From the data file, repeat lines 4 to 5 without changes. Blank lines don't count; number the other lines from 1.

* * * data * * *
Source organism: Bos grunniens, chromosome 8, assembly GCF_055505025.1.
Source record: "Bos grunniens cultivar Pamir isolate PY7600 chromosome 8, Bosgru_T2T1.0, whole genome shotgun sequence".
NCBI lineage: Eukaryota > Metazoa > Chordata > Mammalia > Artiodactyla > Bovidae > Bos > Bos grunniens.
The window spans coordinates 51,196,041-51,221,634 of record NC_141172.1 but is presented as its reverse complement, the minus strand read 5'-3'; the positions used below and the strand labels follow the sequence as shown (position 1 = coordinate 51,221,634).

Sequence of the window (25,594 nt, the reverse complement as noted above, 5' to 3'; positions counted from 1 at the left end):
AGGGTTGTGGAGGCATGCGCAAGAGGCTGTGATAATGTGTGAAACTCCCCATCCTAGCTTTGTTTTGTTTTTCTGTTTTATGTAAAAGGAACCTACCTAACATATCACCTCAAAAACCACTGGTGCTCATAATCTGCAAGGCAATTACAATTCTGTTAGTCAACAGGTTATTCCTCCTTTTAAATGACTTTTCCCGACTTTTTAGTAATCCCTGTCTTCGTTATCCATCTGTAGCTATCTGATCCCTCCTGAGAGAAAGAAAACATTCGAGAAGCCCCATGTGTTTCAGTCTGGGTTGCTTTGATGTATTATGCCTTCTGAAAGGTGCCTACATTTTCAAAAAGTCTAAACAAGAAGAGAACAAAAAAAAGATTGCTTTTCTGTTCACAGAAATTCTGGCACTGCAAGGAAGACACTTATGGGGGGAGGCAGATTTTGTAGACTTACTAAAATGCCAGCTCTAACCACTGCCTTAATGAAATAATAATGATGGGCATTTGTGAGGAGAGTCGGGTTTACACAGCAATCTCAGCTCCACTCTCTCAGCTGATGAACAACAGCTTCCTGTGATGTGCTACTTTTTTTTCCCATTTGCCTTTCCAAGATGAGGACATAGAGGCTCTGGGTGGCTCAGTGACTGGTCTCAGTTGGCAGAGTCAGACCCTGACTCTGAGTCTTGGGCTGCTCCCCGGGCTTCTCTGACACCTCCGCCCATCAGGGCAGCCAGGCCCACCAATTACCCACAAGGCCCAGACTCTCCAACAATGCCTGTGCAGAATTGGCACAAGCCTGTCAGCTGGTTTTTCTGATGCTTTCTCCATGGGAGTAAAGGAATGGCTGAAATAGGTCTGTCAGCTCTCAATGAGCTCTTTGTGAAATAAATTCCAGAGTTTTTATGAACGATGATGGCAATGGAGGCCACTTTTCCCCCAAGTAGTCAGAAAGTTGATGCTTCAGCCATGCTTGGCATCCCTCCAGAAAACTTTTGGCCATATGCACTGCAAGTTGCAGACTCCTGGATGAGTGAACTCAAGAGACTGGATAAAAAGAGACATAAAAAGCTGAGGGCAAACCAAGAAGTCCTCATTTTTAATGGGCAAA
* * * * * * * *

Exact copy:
The window spans coordinates 51,196,041-51,221,634 of record NC_141172.1 but is presented as its reverse complement, the minus strand read 5'-3'; the positions used below and the strand labels follow the sequence as shown (position 1 = coordinate 51,221,634).

Sequence of the window (25,594 nt, the reverse complement as noted above, 5' to 3'; positions counted from 1 at the left end):